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## MCS013 - Assignment 8(d)

A function is onto if and only if for every $y$ in the codomain, there is an $x$ in the domain such that $f\left(x\right)=y$.
So in the example you give, $f:\mathbb{R}\to \mathbb{R},\phantom{\rule{1em}{0ex}}f\left(x\right)=5x+2$, the domain and codomain are the same set: $\mathbb{R}.\phantom{\rule{thickmathspace}{0ex}}$ Since, for every real number $y\in \mathbb{R},\phantom{\rule{thinmathspace}{0ex}}$ there is an $\phantom{\rule{thinmathspace}{0ex}}x\in \mathbb{R}\phantom{\rule{thinmathspace}{0ex}}$ such that $f\left(x\right)=y$, the function is onto. The example you include shows an explicit way to determine which $x$ maps to a particular $y$, by solving for $x$ in terms of $y.$ That way, we can pick any $y$, solve for ${f}^{\prime }\left(y\right)=x$, and know the value of $x$ which the original function maps to that $y$.
Side note:
Note that ${f}^{\prime }\left(y\right)={f}^{-1}\left(x\right)$ when we swap variables. We are guaranteed that every function $f$ that is onto and one-to-one has an inverse ${f}^{-1}$, a function such that $f\left({f}^{-1}\left(x\right)\right)={f}^{-1}\left(f\left(x\right)\right)=x$.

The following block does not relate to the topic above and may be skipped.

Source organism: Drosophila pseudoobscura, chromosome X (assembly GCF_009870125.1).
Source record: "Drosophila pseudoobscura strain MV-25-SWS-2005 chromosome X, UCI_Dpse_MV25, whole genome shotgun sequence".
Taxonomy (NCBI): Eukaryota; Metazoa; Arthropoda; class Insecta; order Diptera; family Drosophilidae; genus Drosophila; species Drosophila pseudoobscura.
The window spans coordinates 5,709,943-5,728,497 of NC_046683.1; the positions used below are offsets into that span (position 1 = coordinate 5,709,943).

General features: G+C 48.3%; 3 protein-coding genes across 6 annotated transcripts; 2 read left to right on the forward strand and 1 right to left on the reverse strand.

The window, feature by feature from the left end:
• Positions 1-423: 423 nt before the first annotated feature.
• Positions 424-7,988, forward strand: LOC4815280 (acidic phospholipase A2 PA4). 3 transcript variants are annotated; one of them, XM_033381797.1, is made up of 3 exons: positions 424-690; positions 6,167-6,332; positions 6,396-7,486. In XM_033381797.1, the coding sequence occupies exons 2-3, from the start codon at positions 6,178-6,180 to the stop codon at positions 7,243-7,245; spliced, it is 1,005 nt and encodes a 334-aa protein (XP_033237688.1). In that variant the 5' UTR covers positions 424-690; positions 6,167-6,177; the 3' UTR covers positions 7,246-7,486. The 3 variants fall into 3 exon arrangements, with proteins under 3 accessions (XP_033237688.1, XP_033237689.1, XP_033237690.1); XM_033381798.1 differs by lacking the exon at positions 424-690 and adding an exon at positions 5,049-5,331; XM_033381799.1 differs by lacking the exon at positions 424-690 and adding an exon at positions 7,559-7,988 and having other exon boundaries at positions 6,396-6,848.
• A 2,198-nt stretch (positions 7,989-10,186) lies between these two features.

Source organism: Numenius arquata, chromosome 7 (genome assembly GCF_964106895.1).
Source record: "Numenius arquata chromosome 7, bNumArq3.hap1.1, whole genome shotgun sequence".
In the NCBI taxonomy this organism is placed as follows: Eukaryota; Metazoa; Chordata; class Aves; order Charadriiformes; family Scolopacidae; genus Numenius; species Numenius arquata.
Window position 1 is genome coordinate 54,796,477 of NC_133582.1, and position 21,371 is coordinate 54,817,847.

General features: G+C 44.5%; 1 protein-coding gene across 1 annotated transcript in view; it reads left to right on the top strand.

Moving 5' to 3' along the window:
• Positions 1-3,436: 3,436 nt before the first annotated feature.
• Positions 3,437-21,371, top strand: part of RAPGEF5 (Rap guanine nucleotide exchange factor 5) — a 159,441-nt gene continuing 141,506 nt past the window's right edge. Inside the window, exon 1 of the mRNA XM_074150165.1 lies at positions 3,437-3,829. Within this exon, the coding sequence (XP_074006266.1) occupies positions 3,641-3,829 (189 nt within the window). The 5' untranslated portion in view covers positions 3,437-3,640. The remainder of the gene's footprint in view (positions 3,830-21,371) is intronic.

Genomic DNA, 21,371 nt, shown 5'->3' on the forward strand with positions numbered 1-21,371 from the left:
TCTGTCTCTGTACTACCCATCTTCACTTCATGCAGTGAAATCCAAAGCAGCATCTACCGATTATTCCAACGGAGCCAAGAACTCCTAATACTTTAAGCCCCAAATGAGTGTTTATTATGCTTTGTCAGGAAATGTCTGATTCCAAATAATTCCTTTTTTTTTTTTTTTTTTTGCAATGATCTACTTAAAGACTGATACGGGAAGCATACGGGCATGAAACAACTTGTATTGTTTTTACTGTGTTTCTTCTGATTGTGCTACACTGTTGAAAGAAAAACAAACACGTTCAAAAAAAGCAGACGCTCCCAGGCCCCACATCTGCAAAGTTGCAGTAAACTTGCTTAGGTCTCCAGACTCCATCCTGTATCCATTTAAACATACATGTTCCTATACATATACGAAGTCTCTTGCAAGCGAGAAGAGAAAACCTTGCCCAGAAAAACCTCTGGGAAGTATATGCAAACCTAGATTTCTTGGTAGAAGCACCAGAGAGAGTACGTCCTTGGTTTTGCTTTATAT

#include<stdio.h>

#include<conio.h>

#include<string.h>

void main()

{

char str1[21],str2[21];

int i,j,a[20],b[20];

printf("\n Enter number 1:");

for(i=0; i<21; i++)

{

str1[i]=getchar();

}

printf("\n Enter number 2:");

for(i=0; i<21; i++)

{

str2[i]=getchar();

}

//converting char to integer

for(i=0; i<20; i++)

{

a[i]=(int)str1[i]-48;

b[i]=(int)str2[i]-48;

}

printf("\n Print Number 1:");

for(i=0; i<20; i++)

{

printf("%d",a[i]);

}

printf("\n Print Number 2:");

for(i=0; i<20; i++)

{

printf("%d",b[i]);

}

for(i=20; i>-1;i--)

{

j= a[i]+b[i];

if(j<10)

{

}

else

{

}

}

for(i=0; i<20; i++)

{